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Senegal Wakes Up To A Peaceful Revolution

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By D. A. Jawo

Regardless of the final outcome of the results of the presidential elections held on Sunday, we are indeed witnessing a peaceful revolution in Senegal. What is happening there is a civilian version of what had recently happened in the three Ecowas rebel states of Mali, Burkina Faso and Niger, which is a backlash against the persistent French domination of Francophone Africa.
The dramatic way that the Sonko/Diomaye Faye tsunami has swept across Senegal, dismantling every traditional political view ever held in that country, showed the determination of the Senegalese people to effect change against any adversity.


What had happened in Senegal is yet another manifestation that it still remains a beacon of democracy in the sub-region and the political maturity of the Senegalese people. There is no doubt that the turmoil and political turbulence that Senegal had gone through in the past two years would have been enough to lead to chaos and even a military take over. However, the very fact that despite all the tensions, the Senegalese people exercised political maturity, leading to one of the most peaceful elections ever in that country, and ensured that they stuck to the political path rather than resort to illegal means to effect the changes that they had achieved through the ballot.


While most political analysts had predicted that due to the popularity of Ousmane Sonko, particularly among the young people, his Pastef party would perform well in any elections, but hardly anyone ever expected that his hand-picked candidate, Bassirou Diomaye Faye, who was quite an unknown quantity, would perform so well against all those veteran politicians, including Amadou Ba, who was backed by the power of incumbency.


Of course, political analysts have quite a task to explain in simple terms what led to this situation, but there are several factors, including political, economic and social.
The socio-political factors include the current wind of change sweeping across the sub-region, driven mainly by anti-French sentiments, mainly among the young people, who feel that they can no longer allow their countries to continue as bastions of French domination. Of course, Senegal and Cote d’Ivoire remain the most Francophile countries within the sub-region, and Pastef’s political leanings appear to counter a continuation of such a situation. Therefore, France would definitely not be quite happy with the trend shown by the election results.


On the economic front, like most other countries in the sub-region, Senegal had been going through hard economic times and as such, many of the people have been hard-hit and the young people, in particular, blame the government for those problems confronting them. This has led to many of them risking their lives in trying to reach Europe across the Sahara Desert and/or using rickety boats to cross the Mediterranean Sea, and as a result, many of them have died in the process.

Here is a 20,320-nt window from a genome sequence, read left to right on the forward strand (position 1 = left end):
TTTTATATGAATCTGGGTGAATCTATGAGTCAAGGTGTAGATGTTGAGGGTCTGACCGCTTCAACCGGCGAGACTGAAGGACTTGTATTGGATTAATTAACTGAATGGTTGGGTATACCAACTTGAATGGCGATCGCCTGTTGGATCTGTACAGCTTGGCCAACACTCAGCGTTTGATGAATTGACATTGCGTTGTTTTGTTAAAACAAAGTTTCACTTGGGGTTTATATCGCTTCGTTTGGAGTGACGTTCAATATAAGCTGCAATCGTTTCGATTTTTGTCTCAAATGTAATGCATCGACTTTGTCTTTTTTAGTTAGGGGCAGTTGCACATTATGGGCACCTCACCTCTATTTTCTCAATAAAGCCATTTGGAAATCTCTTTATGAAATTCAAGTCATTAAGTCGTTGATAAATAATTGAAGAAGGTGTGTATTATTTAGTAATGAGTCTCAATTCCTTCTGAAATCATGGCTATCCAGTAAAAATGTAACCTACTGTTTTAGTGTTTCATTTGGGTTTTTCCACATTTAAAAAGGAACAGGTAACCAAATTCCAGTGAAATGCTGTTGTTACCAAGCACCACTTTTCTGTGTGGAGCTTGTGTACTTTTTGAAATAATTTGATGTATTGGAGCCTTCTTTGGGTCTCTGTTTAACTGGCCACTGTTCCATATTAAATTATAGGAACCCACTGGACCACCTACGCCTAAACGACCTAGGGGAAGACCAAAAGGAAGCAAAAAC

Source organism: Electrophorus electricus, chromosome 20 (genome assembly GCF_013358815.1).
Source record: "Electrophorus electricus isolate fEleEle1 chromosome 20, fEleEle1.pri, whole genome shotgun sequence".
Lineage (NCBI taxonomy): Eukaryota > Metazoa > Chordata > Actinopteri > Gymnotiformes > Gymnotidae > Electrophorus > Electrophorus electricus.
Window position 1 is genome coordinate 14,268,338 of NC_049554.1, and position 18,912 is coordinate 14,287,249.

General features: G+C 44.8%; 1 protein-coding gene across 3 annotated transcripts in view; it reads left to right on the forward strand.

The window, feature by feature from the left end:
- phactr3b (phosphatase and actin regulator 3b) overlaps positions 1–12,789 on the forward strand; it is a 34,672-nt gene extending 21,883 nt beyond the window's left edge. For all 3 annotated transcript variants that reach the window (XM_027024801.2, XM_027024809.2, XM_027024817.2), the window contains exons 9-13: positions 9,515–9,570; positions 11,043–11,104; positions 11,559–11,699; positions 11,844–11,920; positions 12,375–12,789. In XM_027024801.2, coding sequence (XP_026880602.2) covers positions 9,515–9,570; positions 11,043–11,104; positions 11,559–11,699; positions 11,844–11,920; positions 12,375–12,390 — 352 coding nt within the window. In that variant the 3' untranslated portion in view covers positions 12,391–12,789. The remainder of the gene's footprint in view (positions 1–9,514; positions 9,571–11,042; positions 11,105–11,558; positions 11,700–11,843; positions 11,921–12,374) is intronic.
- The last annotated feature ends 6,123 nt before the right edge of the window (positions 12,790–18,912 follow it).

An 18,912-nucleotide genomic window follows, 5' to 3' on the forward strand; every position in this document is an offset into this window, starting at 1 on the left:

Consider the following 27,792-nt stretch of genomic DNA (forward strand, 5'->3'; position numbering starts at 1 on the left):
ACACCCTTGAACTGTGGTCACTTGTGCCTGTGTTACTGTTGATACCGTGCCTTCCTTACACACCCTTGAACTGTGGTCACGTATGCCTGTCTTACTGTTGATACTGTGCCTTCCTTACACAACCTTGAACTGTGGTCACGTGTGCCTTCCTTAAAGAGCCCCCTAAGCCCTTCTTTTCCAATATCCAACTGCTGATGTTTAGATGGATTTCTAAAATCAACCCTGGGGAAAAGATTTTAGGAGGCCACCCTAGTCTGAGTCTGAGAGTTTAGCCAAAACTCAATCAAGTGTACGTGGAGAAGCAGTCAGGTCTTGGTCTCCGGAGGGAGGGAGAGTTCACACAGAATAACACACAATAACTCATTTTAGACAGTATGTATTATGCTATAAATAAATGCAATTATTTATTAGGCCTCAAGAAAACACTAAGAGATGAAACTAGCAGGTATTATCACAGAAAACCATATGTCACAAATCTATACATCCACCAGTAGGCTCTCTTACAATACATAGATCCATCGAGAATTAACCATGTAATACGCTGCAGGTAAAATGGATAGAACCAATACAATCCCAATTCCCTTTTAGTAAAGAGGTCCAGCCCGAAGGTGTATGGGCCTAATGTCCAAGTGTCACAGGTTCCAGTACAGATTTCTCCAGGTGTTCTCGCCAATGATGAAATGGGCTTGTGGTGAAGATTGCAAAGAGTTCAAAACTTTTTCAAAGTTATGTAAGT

Another problem that had apparently led to the present situation is the apparent vindictiveness of the Macky Sall government against his opponents. We have seen how he has frequently had problems with many of his opponents, resulting in many of them getting into trouble with his regime.
Therefore, the massive support for the Pastef candidate may have been triggered by such vindictiveness, seeing Sonko and his collaborators as being victims of President Sall’s high-handedness.


Of course, some of the actions by President Sall during the run-up to the elections, especially when he had to unceremoniously postpone the elections on the pretext that there were some problems in the screening of the candidates and that he wanted some of those who were disqualified, such as Karim Wade, to be given a chance, also had a big toll on whatever was left of his government’s popularity. That move was very unpopular both at home and the international community, and it was perceived by some of his opponents as a deliberate attempt for him to prolong his mandate through the back door, and eventually the Constitutional Council nullified it. He was therefore forced to reverse his position and compelled to fix a date acceptable to all.


Even though, due to the political maturity of the Senegalese people, unlike many other African countries, the ethnic factor is never quite prominent in their politics, but there were some traces of ethnic tendencies in some quarters. We have seen, for instance, that while Diomaye/Sonko performed extremely well in the Jola-dominated Casamance and the Serer-dominated Sine-Saloum area, while Amadou Ba performed quite well in the Fulani-dominated Futa Toro part of the country, but the results did not follow the ethnic pattern to a large extent as would have been the case in some other countries.
There is absolutely no doubt that even if Diomaye and Ba were to go for a second round, Diomaye is likely to easily win it, looking at the trend. Therefore, it is as good as over for Ba and his coalition.


The question, however, in the lips of many political analysts is what is going to happen to the relationship between President Bassirou Diomaye Faye and his protégé, Ousmane Sonko. Is Diomaye going to be his own man or is he going to be remote-controlled by Sonko? Of course, all indications are that both Diomaye and Sonko are novices in state-craft and it may not be smooth sailing for them in running the country. Therefore, their best bet should be to form an all-inclusive government rather than resort to vengeance and accountability for whatever they may have gone through under the Macky Sall regime. In such a scenario, it is Senegal that would benefit rather than any individual or interest group.

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